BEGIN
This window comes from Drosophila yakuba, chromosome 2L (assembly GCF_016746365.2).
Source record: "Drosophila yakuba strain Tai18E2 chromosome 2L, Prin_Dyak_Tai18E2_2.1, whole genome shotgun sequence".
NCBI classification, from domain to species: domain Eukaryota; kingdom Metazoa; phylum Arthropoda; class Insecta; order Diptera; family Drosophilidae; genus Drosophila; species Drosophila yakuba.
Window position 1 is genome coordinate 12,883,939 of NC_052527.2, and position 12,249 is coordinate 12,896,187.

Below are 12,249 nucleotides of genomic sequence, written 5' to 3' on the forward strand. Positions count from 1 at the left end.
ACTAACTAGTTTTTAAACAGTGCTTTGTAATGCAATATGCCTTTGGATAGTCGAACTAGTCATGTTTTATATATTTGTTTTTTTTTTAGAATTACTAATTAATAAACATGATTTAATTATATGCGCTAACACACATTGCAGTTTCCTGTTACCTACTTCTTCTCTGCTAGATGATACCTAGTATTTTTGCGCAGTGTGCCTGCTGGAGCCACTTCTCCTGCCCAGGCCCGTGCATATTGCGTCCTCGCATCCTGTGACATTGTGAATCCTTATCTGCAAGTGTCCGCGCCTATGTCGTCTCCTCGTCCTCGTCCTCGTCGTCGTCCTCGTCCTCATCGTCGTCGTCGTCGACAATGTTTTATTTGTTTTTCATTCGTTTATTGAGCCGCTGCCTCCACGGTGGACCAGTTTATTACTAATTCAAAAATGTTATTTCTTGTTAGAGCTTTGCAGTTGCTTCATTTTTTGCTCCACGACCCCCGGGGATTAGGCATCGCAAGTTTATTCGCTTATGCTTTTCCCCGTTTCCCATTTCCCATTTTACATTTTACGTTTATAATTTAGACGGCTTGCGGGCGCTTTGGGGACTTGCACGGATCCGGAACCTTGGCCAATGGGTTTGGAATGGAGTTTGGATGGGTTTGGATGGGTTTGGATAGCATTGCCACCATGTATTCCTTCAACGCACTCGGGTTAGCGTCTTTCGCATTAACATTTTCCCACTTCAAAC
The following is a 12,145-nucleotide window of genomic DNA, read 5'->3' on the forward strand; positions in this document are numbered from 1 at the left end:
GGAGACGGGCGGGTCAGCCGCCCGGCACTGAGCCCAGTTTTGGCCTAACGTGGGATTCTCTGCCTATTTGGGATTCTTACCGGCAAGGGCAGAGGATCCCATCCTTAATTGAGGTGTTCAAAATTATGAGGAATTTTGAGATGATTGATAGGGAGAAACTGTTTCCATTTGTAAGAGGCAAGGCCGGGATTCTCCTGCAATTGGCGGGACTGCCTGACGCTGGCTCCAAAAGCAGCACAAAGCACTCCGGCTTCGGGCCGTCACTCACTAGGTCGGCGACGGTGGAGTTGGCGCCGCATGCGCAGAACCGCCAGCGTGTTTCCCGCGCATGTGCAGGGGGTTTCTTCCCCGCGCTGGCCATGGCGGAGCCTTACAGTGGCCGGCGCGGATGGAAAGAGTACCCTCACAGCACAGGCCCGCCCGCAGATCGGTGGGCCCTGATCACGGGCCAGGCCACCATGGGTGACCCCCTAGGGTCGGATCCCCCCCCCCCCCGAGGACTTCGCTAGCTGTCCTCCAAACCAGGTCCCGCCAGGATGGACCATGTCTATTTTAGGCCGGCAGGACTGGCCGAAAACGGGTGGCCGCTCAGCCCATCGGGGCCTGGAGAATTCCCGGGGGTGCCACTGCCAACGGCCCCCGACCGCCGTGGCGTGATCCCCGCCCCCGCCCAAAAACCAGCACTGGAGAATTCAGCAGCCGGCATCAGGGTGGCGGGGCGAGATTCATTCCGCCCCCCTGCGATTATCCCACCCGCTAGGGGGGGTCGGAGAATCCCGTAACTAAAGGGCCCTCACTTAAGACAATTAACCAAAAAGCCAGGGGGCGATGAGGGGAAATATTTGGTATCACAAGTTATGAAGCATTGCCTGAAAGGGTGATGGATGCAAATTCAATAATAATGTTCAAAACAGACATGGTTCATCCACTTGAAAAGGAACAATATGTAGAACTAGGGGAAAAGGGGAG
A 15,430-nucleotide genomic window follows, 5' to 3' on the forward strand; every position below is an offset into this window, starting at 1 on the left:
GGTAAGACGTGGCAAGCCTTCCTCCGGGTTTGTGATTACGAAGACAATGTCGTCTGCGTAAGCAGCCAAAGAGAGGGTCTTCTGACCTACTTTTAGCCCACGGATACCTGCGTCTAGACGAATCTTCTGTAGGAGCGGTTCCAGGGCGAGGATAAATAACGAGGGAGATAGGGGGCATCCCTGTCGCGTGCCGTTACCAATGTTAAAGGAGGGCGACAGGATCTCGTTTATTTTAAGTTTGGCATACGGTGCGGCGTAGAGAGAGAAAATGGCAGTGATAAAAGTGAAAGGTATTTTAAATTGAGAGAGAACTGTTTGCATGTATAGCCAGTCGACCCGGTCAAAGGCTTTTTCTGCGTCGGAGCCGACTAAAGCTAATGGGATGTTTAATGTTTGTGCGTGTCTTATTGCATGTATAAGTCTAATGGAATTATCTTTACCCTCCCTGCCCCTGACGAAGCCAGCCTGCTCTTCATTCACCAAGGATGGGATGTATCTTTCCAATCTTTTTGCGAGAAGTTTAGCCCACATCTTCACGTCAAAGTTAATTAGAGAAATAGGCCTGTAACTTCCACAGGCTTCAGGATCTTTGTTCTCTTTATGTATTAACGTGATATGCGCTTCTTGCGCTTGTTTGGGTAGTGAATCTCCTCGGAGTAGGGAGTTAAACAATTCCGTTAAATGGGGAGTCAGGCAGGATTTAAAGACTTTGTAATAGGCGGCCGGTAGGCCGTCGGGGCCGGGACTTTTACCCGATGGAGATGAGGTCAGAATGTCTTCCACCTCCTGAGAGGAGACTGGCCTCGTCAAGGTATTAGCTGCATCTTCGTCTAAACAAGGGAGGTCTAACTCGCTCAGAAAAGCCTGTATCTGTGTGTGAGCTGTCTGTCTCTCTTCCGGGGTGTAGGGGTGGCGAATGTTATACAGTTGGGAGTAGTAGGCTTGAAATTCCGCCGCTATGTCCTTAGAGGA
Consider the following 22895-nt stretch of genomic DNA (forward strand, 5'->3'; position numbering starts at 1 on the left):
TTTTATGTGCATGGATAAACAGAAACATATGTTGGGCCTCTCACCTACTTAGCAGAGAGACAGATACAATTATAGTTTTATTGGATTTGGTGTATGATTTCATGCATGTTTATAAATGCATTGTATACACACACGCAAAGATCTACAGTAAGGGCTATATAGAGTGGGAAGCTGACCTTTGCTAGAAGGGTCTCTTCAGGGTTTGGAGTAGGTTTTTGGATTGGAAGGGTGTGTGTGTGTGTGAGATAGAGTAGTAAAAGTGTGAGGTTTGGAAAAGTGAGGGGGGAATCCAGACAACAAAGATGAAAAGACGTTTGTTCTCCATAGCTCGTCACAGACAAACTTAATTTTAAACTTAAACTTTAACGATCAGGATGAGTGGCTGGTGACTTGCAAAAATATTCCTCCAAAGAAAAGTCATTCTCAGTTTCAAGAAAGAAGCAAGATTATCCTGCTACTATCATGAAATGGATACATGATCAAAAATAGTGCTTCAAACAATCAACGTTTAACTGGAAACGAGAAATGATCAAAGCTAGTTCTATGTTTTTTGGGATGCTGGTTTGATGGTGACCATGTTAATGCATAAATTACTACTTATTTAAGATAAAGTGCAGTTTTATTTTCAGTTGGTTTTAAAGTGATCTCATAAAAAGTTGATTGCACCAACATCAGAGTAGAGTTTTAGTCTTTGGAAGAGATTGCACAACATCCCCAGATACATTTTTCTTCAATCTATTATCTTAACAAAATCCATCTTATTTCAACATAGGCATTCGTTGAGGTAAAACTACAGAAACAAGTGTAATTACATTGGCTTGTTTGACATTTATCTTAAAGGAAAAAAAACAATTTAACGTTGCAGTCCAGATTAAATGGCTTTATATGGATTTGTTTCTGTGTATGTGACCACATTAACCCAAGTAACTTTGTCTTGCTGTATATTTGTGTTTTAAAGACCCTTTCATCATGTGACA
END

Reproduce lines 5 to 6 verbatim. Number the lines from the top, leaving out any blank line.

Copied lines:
Below are 12,249 nucleotides of genomic sequence, written 5' to 3' on the forward strand. Positions count from 1 at the left end.
ACTAACTAGTTTTTAAACAGTGCTTTGTAATGCAATATGCCTTTGGATAGTCGAACTAGTCATGTTTTATATATTTGTTTTTTTTTTAGAATTACTAATTAATAAACATGATTTAATTATATGCGCTAACACACATTGCAGTTTCCTGTTACCTACTTCTTCTCTGCTAGATGATACCTAGTATTTTTGCGCAGTGTGCCTGCTGGAGCCACTTCTCCTGCCCAGGCCCGTGCATATTGCGTCCTCGCATCCTGTGACATTGTGAATCCTTATCTGCAAGTGTCCGCGCCTATGTCGTCTCCTCGTCCTCGTCCTCGTCGTCGTCCTCGTCCTCATCGTCGTCGTCGTCGACAATGTTTTATTTGTTTTTCATTCGTTTATTGAGCCGCTGCCTCCACGGTGGACCAGTTTATTACTAATTCAAAAATGTTATTTCTTGTTAGAGCTTTGCAGTTGCTTCATTTTTTGCTCCACGACCCCCGGGGATTAGGCATCGCAAGTTTATTCGCTTATGCTTTTCCCCGTTTCCCATTTCCCATTTTACATTTTACGTTTATAATTTAGACGGCTTGCGGGCGCTTTGGGGACTTGCACGGATCCGGAACCTTGGCCAATGGGTTTGGAATGGAGTTTGGATGGGTTTGGATGGGTTTGGATAGCATTGCCACCATGTATTCCTTCAACGCACTCGGGTTAGCGTCTTTCGCATTAACATTTTCCCACTTCAAAC